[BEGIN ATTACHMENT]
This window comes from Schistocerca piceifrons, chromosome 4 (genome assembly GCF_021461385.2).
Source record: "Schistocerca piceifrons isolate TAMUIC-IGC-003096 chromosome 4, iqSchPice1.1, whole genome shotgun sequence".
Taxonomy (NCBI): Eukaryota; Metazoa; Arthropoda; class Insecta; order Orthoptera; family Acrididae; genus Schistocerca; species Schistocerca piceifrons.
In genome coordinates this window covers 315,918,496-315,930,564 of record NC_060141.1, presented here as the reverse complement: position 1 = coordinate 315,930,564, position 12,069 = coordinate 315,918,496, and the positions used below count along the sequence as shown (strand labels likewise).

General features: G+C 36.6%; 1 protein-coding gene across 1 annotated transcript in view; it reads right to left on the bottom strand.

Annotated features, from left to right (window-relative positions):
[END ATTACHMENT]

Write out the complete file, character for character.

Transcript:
This window comes from Schistocerca piceifrons, chromosome 4 (genome assembly GCF_021461385.2).
Source record: "Schistocerca piceifrons isolate TAMUIC-IGC-003096 chromosome 4, iqSchPice1.1, whole genome shotgun sequence".
Taxonomy (NCBI): Eukaryota; Metazoa; Arthropoda; class Insecta; order Orthoptera; family Acrididae; genus Schistocerca; species Schistocerca piceifrons.
In genome coordinates this window covers 315,918,496-315,930,564 of record NC_060141.1, presented here as the reverse complement: position 1 = coordinate 315,930,564, position 12,069 = coordinate 315,918,496, and the positions used below count along the sequence as shown (strand labels likewise).

General features: G+C 36.6%; 1 protein-coding gene across 1 annotated transcript in view; it reads right to left on the bottom strand.

Annotated features, from left to right (window-relative positions):